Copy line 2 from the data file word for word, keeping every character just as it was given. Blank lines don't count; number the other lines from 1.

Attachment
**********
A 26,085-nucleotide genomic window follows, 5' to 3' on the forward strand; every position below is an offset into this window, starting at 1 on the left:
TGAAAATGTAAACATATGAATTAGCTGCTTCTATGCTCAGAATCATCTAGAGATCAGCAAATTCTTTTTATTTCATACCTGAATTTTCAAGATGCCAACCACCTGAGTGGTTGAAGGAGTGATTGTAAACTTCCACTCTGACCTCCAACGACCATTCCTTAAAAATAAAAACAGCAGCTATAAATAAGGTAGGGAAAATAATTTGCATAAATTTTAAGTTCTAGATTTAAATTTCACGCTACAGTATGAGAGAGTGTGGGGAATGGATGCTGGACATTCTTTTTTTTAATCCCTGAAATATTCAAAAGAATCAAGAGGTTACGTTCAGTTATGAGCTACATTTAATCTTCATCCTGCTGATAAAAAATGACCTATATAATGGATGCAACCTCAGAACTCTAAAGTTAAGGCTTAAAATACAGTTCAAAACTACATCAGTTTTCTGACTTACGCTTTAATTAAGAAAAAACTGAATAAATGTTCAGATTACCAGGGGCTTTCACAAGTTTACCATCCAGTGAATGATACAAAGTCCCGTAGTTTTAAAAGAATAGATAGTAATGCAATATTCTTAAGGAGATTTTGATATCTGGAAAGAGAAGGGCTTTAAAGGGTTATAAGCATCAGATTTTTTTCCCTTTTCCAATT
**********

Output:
TGAAAATGTAAACATATGAATTAGCTGCTTCTATGCTCAGAATCATCTAGAGATCAGCAAATTCTTTTTATTTCATACCTGAATTTTCAAGATGCCAACCACCTGAGTGGTTGAAGGAGTGATTGTAAACTTCCACTCTGACCTCCAACGACCATTCCTTAAAAATAAAAACAGCAGCTATAAATAAGGTAGGGAAAATAATTTGCATAAATTTTAAGTTCTAGATTTAAATTTCACGCTACAGTATGAGAGAGTGTGGGGAATGGATGCTGGACATTCTTTTTTTTAATCCCTGAAATATTCAAAAGAATCAAGAGGTTACGTTCAGTTATGAGCTACATTTAATCTTCATCCTGCTGATAAAAAATGACCTATATAATGGATGCAACCTCAGAACTCTAAAGTTAAGGCTTAAAATACAGTTCAAAACTACATCAGTTTTCTGACTTACGCTTTAATTAAGAAAAAACTGAATAAATGTTCAGATTACCAGGGGCTTTCACAAGTTTACCATCCAGTGAATGATACAAAGTCCCGTAGTTTTAAAAGAATAGATAGTAATGCAATATTCTTAAGGAGATTTTGATATCTGGAAAGAGAAGGGCTTTAAAGGGTTATAAGCATCAGATTTTTTTCCCTTTTCCAATT